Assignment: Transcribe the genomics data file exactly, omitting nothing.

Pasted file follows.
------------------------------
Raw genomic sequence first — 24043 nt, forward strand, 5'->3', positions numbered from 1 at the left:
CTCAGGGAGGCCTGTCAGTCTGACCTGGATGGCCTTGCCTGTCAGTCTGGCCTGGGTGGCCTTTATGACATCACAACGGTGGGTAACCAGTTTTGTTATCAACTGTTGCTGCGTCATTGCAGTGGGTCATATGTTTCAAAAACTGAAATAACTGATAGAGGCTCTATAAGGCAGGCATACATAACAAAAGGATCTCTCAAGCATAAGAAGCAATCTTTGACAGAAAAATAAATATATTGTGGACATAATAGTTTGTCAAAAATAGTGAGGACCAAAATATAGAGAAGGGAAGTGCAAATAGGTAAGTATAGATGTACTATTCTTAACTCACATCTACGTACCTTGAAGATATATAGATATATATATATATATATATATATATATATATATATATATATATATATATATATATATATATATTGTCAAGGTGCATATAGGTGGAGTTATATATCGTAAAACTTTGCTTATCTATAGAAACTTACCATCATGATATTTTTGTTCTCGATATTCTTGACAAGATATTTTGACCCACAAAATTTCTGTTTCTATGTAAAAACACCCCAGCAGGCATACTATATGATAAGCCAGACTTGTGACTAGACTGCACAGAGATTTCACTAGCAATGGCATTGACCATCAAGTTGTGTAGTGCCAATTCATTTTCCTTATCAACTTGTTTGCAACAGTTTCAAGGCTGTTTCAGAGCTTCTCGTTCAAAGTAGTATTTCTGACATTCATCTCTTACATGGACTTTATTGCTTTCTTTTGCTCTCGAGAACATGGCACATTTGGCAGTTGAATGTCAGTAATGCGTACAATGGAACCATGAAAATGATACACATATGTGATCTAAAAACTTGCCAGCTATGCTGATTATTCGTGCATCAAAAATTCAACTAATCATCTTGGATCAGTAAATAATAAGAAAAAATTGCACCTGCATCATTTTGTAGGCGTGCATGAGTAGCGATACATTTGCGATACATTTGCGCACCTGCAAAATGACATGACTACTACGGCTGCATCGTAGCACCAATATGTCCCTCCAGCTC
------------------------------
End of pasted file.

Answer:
Raw genomic sequence first — 24043 nt, forward strand, 5'->3', positions numbered from 1 at the left:
CTCAGGGAGGCCTGTCAGTCTGACCTGGATGGCCTTGCCTGTCAGTCTGGCCTGGGTGGCCTTTATGACATCACAACGGTGGGTAACCAGTTTTGTTATCAACTGTTGCTGCGTCATTGCAGTGGGTCATATGTTTCAAAAACTGAAATAACTGATAGAGGCTCTATAAGGCAGGCATACATAACAAAAGGATCTCTCAAGCATAAGAAGCAATCTTTGACAGAAAAATAAATATATTGTGGACATAATAGTTTGTCAAAAATAGTGAGGACCAAAATATAGAGAAGGGAAGTGCAAATAGGTAAGTATAGATGTACTATTCTTAACTCACATCTACGTACCTTGAAGATATATAGATATATATATATATATATATATATATATATATATATATATATATATATATATATATATATATATTGTCAAGGTGCATATAGGTGGAGTTATATATCGTAAAACTTTGCTTATCTATAGAAACTTACCATCATGATATTTTTGTTCTCGATATTCTTGACAAGATATTTTGACCCACAAAATTTCTGTTTCTATGTAAAAACACCCCAGCAGGCATACTATATGATAAGCCAGACTTGTGACTAGACTGCACAGAGATTTCACTAGCAATGGCATTGACCATCAAGTTGTGTAGTGCCAATTCATTTTCCTTATCAACTTGTTTGCAACAGTTTCAAGGCTGTTTCAGAGCTTCTCGTTCAAAGTAGTATTTCTGACATTCATCTCTTACATGGACTTTATTGCTTTCTTTTGCTCTCGAGAACATGGCACATTTGGCAGTTGAATGTCAGTAATGCGTACAATGGAACCATGAAAATGATACACATATGTGATCTAAAAACTTGCCAGCTATGCTGATTATTCGTGCATCAAAAATTCAACTAATCATCTTGGATCAGTAAATAATAAGAAAAAATTGCACCTGCATCATTTTGTAGGCGTGCATGAGTAGCGATACATTTGCGATACATTTGCGCACCTGCAAAATGACATGACTACTACGGCTGCATCGTAGCACCAATATGTCCCTCCAGCTC